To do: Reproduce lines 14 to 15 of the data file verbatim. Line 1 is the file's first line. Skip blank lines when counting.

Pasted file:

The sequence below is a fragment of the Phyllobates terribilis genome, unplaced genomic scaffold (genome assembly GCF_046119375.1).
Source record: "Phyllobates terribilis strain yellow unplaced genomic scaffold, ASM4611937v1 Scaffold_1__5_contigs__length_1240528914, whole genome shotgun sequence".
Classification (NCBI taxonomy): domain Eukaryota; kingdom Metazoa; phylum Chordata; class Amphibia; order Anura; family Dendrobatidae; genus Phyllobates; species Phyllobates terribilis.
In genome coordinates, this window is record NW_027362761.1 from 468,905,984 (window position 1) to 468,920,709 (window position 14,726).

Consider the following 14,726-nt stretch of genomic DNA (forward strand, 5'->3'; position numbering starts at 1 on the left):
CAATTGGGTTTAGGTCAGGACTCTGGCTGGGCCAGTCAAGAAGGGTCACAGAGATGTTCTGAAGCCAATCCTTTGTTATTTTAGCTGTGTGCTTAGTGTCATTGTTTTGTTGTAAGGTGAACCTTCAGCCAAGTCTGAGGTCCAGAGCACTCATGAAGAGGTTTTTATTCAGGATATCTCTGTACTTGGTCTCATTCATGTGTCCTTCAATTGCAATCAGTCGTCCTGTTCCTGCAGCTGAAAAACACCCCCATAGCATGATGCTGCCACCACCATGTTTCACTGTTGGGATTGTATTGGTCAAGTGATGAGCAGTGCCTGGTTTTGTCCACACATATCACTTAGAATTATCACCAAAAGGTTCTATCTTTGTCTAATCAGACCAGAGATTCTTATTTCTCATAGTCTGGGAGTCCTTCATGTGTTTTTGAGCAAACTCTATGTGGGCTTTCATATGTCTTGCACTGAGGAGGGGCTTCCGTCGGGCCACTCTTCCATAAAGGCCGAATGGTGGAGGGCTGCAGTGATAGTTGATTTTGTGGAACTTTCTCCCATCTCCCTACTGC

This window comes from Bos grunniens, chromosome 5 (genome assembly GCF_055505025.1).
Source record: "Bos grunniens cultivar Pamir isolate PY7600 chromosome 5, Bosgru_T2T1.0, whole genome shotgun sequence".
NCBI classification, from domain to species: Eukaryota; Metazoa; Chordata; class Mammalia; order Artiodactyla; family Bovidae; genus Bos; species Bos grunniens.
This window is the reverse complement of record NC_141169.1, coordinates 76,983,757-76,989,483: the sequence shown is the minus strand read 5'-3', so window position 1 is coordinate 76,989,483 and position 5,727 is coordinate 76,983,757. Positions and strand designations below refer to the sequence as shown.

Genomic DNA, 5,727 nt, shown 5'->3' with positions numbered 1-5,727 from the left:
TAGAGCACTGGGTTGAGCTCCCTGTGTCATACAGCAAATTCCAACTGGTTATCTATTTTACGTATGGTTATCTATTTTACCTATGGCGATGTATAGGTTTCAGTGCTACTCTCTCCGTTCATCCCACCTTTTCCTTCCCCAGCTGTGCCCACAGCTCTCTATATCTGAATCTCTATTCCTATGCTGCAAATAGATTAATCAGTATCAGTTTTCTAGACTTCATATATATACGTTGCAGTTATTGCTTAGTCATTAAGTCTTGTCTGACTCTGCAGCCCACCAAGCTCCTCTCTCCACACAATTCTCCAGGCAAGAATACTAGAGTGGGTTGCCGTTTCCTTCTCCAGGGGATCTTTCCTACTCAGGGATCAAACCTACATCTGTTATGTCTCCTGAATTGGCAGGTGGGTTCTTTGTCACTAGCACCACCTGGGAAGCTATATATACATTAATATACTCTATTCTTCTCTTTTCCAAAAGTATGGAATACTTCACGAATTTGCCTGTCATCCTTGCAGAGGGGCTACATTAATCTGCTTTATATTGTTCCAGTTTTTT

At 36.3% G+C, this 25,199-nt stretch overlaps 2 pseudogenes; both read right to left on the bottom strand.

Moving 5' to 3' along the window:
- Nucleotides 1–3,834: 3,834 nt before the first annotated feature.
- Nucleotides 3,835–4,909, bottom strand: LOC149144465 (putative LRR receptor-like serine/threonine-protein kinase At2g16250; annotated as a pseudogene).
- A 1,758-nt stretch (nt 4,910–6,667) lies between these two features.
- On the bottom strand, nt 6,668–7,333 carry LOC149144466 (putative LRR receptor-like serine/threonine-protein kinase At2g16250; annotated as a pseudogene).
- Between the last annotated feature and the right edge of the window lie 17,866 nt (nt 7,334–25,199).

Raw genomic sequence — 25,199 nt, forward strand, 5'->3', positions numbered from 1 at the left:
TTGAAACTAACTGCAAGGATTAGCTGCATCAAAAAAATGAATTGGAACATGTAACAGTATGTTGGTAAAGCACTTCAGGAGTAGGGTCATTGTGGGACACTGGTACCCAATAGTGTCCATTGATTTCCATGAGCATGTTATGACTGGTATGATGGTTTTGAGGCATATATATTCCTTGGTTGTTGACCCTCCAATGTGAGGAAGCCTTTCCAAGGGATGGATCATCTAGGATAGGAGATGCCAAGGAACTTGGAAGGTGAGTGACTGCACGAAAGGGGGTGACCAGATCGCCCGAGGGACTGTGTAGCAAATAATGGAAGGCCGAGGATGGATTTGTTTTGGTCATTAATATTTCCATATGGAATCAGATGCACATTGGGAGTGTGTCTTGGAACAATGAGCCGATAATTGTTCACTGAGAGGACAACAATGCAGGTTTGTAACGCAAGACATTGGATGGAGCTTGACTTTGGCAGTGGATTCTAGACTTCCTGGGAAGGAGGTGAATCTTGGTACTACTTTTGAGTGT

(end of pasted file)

Moving 5' to 3' along the window:
- Nucleotides 1–3,834: 3,834 nt before the first annotated feature.